Wow. That’s something I haven’t been able to say about my job for a long time. It feels really good to be able to say that.

Formalizing an Infrastructure

Thursday, May 17th, 2012

When I started the new job, I knew I would have a lot to learn. I have learned a lot, and I still have a lot more yet to learn. One of the things I have learned is that there is very little in the way of formalized process-oriented infrastructure here. System builds are done effectively the way they were done at my last job (which I wanted to fix but wasn’t ever given time or permission to fix) – which is to say, by hand with an instruction sheet nearby.

Lots of things are hand-copied around, or schlepped around using a script that does the equivalent of an scp then an “ssh root@<server> mv”. Formalized? Heh. Process-oriented? Right. Auditable? I can hear the paramedics yelling for defibrillators now, and the auditors haven’t even gotten here yet.

One of the things I wasn’t sure of was how many waves the company wanted me to make. Should I sit down, keep my mouth shut, and do it their way? Should I offer small changes to establish myself, then sit down and shut up? Or should I go all-in and make as many waves as necessary to fix things up and get them running right? In other words, am I supposed to be a quietly competent consultant, or a bombastically loud deity of a consultant?

Well, neither – they’re both too extreme. But much to my surprise, the company wants me to make waves. Lots of them. They want me to discuss things first, but if I see something broken, they want to know of my desire to rip it apart and fix it, and so far they have let me rip away. There’s one bit I’d love to rip out completely and redo from scratch, but it’s far too ingrained in too many areas for that to be an easy extraction, so I’m letting it stay in and just going to open a longer-term discussion about it.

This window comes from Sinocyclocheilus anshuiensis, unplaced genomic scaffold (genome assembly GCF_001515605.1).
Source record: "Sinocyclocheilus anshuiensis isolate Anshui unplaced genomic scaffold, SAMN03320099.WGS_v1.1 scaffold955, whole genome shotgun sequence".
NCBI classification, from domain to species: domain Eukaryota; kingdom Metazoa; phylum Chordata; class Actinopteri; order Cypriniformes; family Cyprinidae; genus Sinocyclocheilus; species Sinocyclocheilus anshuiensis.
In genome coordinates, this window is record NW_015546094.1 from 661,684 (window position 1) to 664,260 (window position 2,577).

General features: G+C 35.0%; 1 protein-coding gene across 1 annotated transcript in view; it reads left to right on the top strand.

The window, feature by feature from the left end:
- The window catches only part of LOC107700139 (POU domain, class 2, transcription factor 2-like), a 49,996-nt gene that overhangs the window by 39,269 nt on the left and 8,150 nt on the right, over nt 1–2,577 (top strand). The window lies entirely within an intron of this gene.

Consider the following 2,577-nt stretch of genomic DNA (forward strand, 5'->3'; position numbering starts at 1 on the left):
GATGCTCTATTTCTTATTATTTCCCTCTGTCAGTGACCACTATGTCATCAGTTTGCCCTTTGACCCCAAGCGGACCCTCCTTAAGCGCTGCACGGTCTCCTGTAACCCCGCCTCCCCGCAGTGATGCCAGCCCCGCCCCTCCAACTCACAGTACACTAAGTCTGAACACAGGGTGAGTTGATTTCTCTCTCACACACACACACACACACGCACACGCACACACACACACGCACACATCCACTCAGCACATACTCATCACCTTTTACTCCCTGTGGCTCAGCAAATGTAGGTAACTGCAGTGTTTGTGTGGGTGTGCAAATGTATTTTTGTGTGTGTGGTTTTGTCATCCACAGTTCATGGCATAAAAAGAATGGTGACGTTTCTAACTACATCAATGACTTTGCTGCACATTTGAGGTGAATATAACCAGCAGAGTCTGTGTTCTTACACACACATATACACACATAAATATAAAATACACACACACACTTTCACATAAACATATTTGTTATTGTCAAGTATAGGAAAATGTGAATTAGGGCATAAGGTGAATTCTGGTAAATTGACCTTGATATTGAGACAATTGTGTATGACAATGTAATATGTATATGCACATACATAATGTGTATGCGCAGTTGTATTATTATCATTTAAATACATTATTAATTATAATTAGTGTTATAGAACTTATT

But oh what glorious fun it is to tear apart and rebuild an entire infrastructure… especially when I’m so good at it, and it’s ultimately so easy! Yes, I said easy – it’s complex, but the complexity is due to size of the task, not difficulty. Hot diggity, I’m back at work!

My game is back…

Monday, May 14th, 2012

… and I am on top of it once again.

I’ve been at the new job for a week now – today starts my second week. I’m really enjoying this new gig so far – I’ve already had a pretty big impact on how RHEL installs are done, and that project isn’t even as fully complete as I’d like yet. I’m already comfortable with the new way of doing things, and I think I’m about to get official blessings to roll out a new package build system, which in turn will get integrated with the Satellite for package deploys. That will take a few weeks to complete, and that’s just the beginning of what I want to do here.